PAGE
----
In the last three decades organic wine has evolved dramatically, in both quality and market placement. From an obscure trend, often misinterpreted as anathema to balance and character, organic certification is now almost a compulsory requirement among professionals and consumers alike.
This fast and dramatic change owes much to Millésime BIO, the world’s largest and most respected event focused solely on organic wines. The brainchild of SubVinBio, the body representing the organic growers and producers of Occitane, Millésime BIO was first held in 1993. From its humble beginnings showing mostly wine from southern France, the professional event has since become the world’s most important gathering of organic producers, with industry stakeholders converging in Montpellier year on year.
Communication as priority
Jeanne Fabre, responsible for tourism operations at Famille Fabre and President of Millésime BIO’s organising committee, highlights that although it’s experienced such dramatic growth, the event is still faithful to its founding ethos. ‘Millésime BIO remains an event developed by and for organic producers. It’s very important for us to stay true to our core values.’ She highlights that the event is driven by a collective energy: ‘Millésime BIO mobilises important shared resources to support all the organic producers that exhibit with us.’
Although the market and demand for organic wine has evolved since the early 1990s, Fabre believes that there is still a lot of work to be done. ‘The commercial success of organic wines has led to the conversion of a large number of producers,’ explains Fabre. ‘This means that there is a lot more organic wine available and that we must work to develop both existing and new markets. This requires us to explain the benefits of organic agriculture for the planet and for the wellbeing of both producers and consumers,’ she expands.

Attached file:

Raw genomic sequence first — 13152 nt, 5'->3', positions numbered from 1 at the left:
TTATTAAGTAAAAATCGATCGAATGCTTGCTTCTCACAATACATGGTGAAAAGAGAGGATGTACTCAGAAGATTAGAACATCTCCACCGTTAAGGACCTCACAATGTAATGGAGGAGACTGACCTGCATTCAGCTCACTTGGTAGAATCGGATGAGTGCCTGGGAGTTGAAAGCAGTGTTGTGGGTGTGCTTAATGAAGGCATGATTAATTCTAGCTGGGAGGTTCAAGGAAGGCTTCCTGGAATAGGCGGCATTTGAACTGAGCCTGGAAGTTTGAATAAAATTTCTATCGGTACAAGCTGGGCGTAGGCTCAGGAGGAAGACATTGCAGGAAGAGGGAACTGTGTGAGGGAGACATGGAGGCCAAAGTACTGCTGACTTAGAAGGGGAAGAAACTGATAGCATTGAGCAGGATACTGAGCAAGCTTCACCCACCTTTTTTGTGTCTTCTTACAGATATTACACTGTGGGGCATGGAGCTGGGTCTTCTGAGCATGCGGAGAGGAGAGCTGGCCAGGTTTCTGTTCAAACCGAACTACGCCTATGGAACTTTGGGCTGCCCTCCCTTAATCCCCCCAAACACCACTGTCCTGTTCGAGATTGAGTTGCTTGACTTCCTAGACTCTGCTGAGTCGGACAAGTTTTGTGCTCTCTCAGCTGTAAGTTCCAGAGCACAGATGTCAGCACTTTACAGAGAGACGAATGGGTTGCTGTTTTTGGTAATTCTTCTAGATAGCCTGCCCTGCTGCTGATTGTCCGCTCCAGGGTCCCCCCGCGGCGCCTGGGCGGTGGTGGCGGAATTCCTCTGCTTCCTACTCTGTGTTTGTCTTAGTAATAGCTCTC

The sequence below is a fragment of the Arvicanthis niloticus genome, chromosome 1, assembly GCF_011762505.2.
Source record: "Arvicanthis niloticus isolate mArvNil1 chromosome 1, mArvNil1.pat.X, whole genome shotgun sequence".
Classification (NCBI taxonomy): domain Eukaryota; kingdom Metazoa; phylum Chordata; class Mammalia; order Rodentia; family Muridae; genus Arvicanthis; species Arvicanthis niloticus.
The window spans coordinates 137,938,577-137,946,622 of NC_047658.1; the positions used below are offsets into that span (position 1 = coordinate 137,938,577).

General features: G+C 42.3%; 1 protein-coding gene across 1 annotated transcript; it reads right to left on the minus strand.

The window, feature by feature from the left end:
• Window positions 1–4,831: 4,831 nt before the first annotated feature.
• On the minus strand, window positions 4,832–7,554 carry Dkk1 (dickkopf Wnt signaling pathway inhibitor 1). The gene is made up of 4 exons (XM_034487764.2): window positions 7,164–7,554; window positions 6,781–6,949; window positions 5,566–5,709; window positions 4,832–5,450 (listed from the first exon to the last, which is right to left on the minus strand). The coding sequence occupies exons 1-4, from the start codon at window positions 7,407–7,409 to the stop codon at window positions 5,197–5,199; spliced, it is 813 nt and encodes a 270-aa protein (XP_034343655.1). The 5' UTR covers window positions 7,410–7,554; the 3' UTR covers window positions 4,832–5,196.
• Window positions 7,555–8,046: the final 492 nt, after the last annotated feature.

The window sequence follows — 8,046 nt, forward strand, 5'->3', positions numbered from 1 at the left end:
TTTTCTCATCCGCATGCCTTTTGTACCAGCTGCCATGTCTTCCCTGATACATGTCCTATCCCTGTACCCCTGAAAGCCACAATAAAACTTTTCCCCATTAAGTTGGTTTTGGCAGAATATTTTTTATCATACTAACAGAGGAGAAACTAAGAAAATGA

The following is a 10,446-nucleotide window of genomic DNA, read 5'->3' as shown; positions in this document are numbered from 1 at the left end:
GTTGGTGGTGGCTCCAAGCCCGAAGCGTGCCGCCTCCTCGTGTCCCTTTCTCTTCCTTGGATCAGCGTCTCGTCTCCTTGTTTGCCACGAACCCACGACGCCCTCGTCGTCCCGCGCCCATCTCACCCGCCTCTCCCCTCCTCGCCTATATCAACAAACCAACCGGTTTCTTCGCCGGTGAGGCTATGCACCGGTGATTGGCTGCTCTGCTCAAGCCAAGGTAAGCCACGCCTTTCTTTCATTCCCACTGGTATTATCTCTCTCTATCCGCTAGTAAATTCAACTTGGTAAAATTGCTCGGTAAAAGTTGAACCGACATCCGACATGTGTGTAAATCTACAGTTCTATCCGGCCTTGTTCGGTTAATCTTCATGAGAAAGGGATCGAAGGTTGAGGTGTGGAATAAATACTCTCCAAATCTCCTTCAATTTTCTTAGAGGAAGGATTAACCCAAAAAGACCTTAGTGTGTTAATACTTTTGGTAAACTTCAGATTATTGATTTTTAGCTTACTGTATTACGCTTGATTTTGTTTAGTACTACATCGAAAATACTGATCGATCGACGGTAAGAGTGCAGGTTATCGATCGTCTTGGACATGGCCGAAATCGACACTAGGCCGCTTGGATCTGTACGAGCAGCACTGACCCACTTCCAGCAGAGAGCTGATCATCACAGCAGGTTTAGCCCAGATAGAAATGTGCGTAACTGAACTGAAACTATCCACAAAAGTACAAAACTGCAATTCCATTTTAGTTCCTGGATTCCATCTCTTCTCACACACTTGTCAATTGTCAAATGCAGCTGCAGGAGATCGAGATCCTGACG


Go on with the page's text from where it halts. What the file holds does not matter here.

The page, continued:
The ubiquity of wine bearing sustainability stamps on market shelves has caused a risk of dilution and misinformation. As such, Millesime BIO’s core mission has become perhaps even more important. ‘One of the great challenges for producers, négociants and distributors, as well as journalists, is having a clear and understandable message,’ stresses Fabre. ‘[Sustainability] certifications have multiplied – which is in itself positive as it shows consumers are looking for quality – but this also means that organic wines risk being placed alongside products with questionable accolades. We must be very precise and transparent in order to avoid greenwashing,’ she warns.
Millésime BIO is, precisely, a place where producers and négociants are given a chance to sell their wines while communicating, first hand, the realities of working organically. The event’s buyer’s programme, which sponsors the visit of market representatives from all over the world, has allowed the development of an important international network. Today, producers from 15 countries present their wines to visitors from more than 50 markets, across all five continents.
In 2021, faced with the travel restrictions and logistical challenges caused by Covid19, Millésime BIO organised its first digital edition to much acclaim and success. This has since become an important complement to the physical event although, Fabre stresses, ‘the numbers of digital-only visitors is anecdotal compared to that of physical visitors. There really is a recognition of the value and potential of the personal, face-to-face interaction and of the potential to talk and interact in person.’
There’s a lot to look forward to at Millésime BIO’s 2024 edition, the year that marks 100 years since the biodynamic certification was first conceptualised. For the first time there will be areas within the Œnothèque zones (open pour sections, where visitors can taste freely, at their own pace),…
Source : https://www.decanter.com/sponsored/millesime-bio-2024-the-organic-wine-world-gathers-again-in-montpellier-515102/